I think the effects look fine even today, especially the ape costumes; they are clearly real, and that alone gives them an edge over CGI, which is easily recognizable, and ages so rapidly compared to practically ageless practical effects. This, by the way, is a major reason why older special-effect heavy films, such as John Carpenter’s The Thing (1982) or John McTiernan’s Predator (1987) have aged so gracefully, and it is a shame that the movie industry usually takes the easy route with CGI these days. It is a very rare case when CGI looks good 10, 20 years later, let alone 50+ years. There are, of course, things you cannot do with just practical effects alone, but leaving something to the imagination and showing what looks good on screen, while actually showing very little, can be a strength instead of a weakness, as in Jaws (1975) or Alien (1979), where the “monster” is only glimpsed briefly. But let us not get too side-tracked here. Back to PotA, there are a couple of parts which annoy me: Taylor’s gunshot wound to the neck looks fake as hell, and Landon could not quite hold still for his scene as a mannequin. These are very small issues in the grand scale of things, however, exacerbated by high-resolution, large screen sizes, and the ability to pause of current year. The most obvious thing that one might find stupid or ridiculous about Planet of the Apes – communication being not only possible but easy between Taylor and the apes – is given a somewhat reasonable explanation at the end. Though it is a tad ludicrous that he never questions the state of things – but then, perhaps he was too busy surviving to worry about such trifling matters. And maybe the audience is too captivated to wonder about it and thus letting it become a problem. There are surely other things one could nitpick about the movie, but they are not big issues, or at least I think so.
The acting is good, overall. Charlton Heston is a bit over the top, but it fits the film perfectly. Maurice Evans is fantastic as Dr. Zaius, Minister of Science and chief Defender of the Faith, and Roddy McDowall and Kim Hunter are good as the scientist chimpanzee couple. Linda Harrison’s character as Nova is a bit dated (not that I fully subscribe to modern ideas about political correctness), but that is not the fault of the actress, and not really a fault in the film either. It is just something that probably would not happen these days, which is another way in which PotA differs from modern Hollywood. The cinematography and music/sound design are good, and while the film is slow, like I stated earlier, it is not a problem as I was engaged with the material throughout. The locations are not as fantastic or imaginative as one might hope or be expecting, having seen more modern sci-fi, but that is not necessarily a clear weakness of the film. The smaller scale of the story makes it, perhaps, more relatable, at least when compared to some overblown CGI-fests, such as the dreadful sequels to the excellent Pitch Black (2000) – which is also, by the way, going to gradually lose some of its effectiveness as it ages due to the heavy use of CGI.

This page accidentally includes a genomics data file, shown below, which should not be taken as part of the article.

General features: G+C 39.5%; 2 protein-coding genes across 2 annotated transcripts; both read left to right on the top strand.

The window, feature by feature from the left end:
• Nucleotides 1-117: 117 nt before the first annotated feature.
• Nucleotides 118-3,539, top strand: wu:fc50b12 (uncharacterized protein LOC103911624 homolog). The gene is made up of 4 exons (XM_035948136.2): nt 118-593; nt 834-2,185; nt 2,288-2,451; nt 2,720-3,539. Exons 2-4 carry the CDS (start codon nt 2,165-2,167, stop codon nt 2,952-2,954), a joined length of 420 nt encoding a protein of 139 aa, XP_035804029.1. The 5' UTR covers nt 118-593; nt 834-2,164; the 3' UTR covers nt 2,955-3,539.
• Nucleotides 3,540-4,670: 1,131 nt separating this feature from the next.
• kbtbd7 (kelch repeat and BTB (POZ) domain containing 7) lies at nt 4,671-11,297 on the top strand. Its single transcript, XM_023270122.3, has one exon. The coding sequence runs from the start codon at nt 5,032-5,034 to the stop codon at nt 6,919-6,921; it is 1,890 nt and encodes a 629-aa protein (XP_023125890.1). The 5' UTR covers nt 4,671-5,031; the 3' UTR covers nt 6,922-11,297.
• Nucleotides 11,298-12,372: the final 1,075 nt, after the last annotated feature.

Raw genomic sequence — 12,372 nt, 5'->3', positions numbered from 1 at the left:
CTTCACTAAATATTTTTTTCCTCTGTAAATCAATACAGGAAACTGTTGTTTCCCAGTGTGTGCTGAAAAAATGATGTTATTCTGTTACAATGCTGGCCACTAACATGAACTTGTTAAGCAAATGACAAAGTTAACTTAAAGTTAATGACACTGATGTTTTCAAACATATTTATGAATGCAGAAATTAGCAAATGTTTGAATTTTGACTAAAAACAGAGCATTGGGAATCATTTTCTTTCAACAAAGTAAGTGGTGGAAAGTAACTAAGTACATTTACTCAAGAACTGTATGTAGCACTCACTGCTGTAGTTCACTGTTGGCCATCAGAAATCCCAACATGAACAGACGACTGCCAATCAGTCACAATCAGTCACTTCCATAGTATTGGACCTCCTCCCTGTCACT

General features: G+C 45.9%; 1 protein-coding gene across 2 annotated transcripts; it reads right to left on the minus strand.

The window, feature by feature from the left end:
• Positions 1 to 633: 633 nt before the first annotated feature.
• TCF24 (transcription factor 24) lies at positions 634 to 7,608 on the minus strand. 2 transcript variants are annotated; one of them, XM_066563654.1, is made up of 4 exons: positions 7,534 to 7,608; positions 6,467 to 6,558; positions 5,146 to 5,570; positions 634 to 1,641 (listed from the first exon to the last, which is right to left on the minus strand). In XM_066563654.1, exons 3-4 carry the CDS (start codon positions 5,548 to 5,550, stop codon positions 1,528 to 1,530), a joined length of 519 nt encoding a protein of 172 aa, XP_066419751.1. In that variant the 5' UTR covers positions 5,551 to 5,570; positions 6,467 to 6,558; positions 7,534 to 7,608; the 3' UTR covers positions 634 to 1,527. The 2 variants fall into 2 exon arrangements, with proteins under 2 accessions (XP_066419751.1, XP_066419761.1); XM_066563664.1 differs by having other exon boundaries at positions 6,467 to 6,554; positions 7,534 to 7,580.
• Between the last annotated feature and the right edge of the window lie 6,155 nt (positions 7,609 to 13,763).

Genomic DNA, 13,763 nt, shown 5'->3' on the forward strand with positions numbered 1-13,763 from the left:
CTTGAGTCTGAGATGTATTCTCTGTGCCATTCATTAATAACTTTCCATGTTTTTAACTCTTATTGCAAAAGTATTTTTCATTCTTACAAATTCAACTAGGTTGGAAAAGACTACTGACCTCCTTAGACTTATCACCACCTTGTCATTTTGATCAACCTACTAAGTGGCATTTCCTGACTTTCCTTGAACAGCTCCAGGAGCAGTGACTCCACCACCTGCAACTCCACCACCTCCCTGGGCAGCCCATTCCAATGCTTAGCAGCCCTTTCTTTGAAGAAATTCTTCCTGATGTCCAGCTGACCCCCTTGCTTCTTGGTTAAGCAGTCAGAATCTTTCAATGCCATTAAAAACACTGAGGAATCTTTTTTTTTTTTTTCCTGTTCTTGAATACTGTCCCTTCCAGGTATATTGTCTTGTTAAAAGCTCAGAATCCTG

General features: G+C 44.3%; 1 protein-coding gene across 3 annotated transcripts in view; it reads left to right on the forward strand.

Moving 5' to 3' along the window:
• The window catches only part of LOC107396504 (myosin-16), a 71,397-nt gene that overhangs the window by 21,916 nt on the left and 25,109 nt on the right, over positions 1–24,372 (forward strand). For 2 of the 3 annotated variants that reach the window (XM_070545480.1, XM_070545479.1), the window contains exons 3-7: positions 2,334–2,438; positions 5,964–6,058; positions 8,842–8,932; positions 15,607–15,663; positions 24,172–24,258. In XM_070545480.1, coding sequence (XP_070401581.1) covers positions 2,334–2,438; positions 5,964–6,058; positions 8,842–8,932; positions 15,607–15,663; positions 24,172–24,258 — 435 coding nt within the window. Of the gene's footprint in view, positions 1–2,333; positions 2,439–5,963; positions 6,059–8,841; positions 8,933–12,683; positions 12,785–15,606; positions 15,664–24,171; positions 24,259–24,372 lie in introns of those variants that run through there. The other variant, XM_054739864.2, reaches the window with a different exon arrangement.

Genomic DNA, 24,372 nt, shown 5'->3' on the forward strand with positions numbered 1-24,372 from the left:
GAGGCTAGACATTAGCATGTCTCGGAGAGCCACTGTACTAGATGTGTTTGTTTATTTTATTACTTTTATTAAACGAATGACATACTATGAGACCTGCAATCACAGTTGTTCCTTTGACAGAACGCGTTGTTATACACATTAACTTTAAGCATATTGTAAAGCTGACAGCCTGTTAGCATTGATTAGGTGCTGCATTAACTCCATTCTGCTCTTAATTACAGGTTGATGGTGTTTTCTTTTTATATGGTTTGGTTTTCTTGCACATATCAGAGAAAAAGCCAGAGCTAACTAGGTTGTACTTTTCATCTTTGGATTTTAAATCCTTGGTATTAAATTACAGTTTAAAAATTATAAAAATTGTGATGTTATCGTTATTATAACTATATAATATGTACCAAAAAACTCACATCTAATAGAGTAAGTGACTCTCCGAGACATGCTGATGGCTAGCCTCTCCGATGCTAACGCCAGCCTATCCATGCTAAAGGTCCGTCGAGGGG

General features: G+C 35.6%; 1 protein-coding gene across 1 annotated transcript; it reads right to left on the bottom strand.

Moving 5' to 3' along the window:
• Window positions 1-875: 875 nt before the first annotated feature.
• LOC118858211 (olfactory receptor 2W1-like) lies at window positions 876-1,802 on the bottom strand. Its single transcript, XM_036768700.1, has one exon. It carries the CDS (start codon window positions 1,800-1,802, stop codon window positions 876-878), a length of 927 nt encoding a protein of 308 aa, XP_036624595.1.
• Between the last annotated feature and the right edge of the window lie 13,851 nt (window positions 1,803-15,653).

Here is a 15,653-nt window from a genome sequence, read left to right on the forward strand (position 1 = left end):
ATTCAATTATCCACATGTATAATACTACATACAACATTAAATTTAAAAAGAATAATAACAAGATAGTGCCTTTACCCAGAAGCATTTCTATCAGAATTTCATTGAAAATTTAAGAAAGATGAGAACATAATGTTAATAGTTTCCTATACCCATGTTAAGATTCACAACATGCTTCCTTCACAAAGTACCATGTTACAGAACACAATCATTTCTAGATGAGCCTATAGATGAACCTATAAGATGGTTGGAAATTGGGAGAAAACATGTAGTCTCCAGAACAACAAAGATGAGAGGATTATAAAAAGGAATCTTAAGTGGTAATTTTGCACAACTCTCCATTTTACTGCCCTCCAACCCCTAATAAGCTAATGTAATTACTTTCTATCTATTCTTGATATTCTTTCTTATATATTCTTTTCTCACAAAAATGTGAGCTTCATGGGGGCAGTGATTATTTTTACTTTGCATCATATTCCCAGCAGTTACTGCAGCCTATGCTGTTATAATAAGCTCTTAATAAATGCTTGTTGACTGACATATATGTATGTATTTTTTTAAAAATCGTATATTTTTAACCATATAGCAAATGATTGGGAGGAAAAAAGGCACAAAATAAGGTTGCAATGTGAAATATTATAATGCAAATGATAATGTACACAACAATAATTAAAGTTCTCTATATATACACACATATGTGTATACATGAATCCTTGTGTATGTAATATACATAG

This review has been a bit all over the place so let us sum it up before it gets more bloated. Planet of the Apes is a classic for a reason. If you have not seen it and are interested in adventurous science fiction with a little dash of philosophy and thought to it, give it a chance: it still holds up. It is not like the modern ape films, so do not go into it expecting that. I do not know if it still works for kids, however – they might find it too slow and too boring, or too weird compared to their usual Marvel or DC fare. Or perhaps, I would hope, it can win them over and I am not just an out of touch old man. While PotA suffers from what I have inflicted upon myself – watching it too many times and thus knowing it by heart – I will still likely revisit it in the future.
Rating: 8.0 / 10
Times I had seen this film prior to this viewing: 5ish
Would I want to rewatch this film? After a while, yes
Bonus: The Simpsons has parodied PotA a number of times, check out the hilarious musical version (after you have seen the film) Planet of the Apes musical on Youtube